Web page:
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Systematic Framework

John Kotter’s primer on the dos and don’ts of organizational change provide a systematic framework to any organization seeking transformation. Kotter explains the processes which he feels are necessary to transform a company. He goes on to say that most of the companies that he has seen fail in this process had skipped one or more steps in the process. Kotter presents these steps as errors companies make while trying to transform:

  1. Not establishing a sense of urgency. Believing that change will not occur when there is complacency, Kotter prescribes heavy and frequent doses of urgency and provides advice on how to administer these. Says Kotter, “Visible crises can be enormously helpful in catching people’s attention and pushing up urgency levels.” He sites examples of the a company when the CEO deliberately engineered the largest accounting loss in the history of the company.
  2. Not creating a powerful guiding coalition. Kotter believes in the team approach and warns that one leader is never enough. “No one individual, even a monarch-like CEO is ever able to develop the right vision, communicate it to large numbers of people, eliminate all the key obstacles, generate short-term wins, lead and manage dozens of change projects, and anchor new approaches deep in the organization’s culture.”
  3. Lacking a vision. In this chapter, Kotter provides a concise guide to establishing the kind of vision that provides direction for the change effort and motivation for employees. One company gave out a four inch thick notebook explaining its change efforts but it lacked the clarity and simplicity that a vision statement should have.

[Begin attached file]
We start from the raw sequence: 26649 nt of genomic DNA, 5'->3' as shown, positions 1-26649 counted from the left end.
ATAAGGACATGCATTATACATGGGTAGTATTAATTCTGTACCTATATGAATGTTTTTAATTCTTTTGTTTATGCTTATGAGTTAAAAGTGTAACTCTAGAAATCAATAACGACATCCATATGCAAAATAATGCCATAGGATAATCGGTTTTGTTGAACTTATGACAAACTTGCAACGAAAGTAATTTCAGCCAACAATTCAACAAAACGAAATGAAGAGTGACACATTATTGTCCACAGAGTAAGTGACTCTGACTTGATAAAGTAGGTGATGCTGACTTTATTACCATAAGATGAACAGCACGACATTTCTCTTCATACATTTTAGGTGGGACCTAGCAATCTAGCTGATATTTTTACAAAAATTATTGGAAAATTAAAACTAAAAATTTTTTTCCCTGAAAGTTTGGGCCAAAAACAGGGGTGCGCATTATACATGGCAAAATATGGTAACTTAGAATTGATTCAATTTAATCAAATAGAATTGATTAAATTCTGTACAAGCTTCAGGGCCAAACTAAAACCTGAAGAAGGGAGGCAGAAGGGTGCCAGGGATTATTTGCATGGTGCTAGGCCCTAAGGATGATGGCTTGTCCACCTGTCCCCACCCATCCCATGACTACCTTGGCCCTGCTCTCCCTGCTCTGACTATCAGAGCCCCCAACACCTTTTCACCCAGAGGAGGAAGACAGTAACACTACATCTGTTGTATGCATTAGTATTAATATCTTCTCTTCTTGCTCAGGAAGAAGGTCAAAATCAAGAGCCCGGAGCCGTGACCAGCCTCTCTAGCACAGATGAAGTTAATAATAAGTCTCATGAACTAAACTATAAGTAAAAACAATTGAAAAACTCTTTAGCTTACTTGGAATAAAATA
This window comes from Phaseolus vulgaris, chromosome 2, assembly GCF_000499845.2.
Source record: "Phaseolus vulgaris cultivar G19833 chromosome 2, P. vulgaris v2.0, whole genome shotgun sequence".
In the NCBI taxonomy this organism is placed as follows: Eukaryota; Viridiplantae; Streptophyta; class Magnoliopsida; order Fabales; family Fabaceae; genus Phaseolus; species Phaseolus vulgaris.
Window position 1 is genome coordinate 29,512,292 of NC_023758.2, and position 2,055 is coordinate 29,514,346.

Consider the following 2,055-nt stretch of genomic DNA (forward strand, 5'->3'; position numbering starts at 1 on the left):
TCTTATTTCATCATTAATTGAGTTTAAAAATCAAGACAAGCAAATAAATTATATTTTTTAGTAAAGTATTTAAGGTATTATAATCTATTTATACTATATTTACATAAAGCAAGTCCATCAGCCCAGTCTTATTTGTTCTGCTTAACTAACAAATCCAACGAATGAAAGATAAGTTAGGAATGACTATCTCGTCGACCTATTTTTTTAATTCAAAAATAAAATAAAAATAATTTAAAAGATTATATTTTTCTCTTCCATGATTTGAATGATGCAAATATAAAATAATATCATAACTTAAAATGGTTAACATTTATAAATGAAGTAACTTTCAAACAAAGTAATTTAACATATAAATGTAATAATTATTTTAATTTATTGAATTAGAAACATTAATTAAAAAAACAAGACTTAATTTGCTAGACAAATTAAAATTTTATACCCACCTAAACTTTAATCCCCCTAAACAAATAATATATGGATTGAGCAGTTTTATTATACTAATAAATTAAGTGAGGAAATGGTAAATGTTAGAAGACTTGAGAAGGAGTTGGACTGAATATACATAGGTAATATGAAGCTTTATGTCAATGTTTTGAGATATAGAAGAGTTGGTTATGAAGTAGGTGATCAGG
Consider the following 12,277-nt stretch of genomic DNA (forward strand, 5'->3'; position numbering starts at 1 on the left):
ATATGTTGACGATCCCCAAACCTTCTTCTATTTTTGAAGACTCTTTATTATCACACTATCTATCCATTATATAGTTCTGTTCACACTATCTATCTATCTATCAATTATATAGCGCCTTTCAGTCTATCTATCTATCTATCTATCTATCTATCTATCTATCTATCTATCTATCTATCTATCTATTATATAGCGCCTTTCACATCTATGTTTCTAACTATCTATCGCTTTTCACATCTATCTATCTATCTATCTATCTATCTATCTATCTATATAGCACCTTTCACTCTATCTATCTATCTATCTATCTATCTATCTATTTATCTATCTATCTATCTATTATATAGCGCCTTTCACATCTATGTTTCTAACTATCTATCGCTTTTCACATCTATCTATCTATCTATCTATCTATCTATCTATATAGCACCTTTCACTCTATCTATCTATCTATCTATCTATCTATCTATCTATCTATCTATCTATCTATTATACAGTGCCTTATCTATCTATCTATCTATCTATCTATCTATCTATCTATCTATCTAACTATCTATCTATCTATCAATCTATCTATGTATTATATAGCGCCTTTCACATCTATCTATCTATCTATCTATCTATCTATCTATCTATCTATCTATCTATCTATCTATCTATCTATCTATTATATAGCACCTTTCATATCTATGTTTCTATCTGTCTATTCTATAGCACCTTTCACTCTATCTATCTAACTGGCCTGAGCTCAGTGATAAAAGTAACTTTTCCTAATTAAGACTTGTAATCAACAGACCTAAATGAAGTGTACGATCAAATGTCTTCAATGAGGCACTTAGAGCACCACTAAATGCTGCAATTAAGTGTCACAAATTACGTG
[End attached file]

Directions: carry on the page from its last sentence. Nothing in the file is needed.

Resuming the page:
4. Under communicating the Vision by a factor of Ten. Kotter reminds us that many vehicles of communication can be used to reinforce the change effort, including meetings, newsletters, and memos. The important thing is that communication be focused, clear, and concise.
  5. Not removing obstacles to the New Vision. Kotter recommends the elimination of all barriers to empowerment and encourages risk taking, the point being that the more people are personally involved in the change, the more extensive and lasting the change will be. Kotter discussed the case of a company which began its transformation efforts with much fanfare. It succeeded in bringing and communicating the clear vision statement but faltered when it came to removing the obstacles that came in the way of the mission statement. In this case it was a senior executive who did not change his attitude and mode of working even though it did not align with the new vision. Since he was the in-charge of the largest division of the company the CEO was not keen on removing him. The net result was the collapse of the whole system.
  6. Not planning systematically to create short term wins. Kotter reminds us that small, incremental wins are important in keeping the motivation levels high.
  7. Declaring Victory Too soon. Kotter makes the point that policies and procedures have to be updated to reflect the changes, and that the change effort itself can become a “decade-long process in which hundreds or thousands of people help lead and manage dozens of change projects.”
  8. Not Anchoring Changes in the Corporations culture. Kotter believes that the complete change will stabilize once the corporate culture has fully changed. However, he insists that this occurs only after the transformation process is complete. This is an important lesson, as many feel that a new culture must occur in the first rather than the last stage of the change process. The problems with not anchoring the new culture is that all efforts vanish with one bad appointment, in some cases the retiring CEOs did not object to the board’s decision thinking that the transformation efforts could not be undone by the successors but within two years the transformation started to fade away from the system.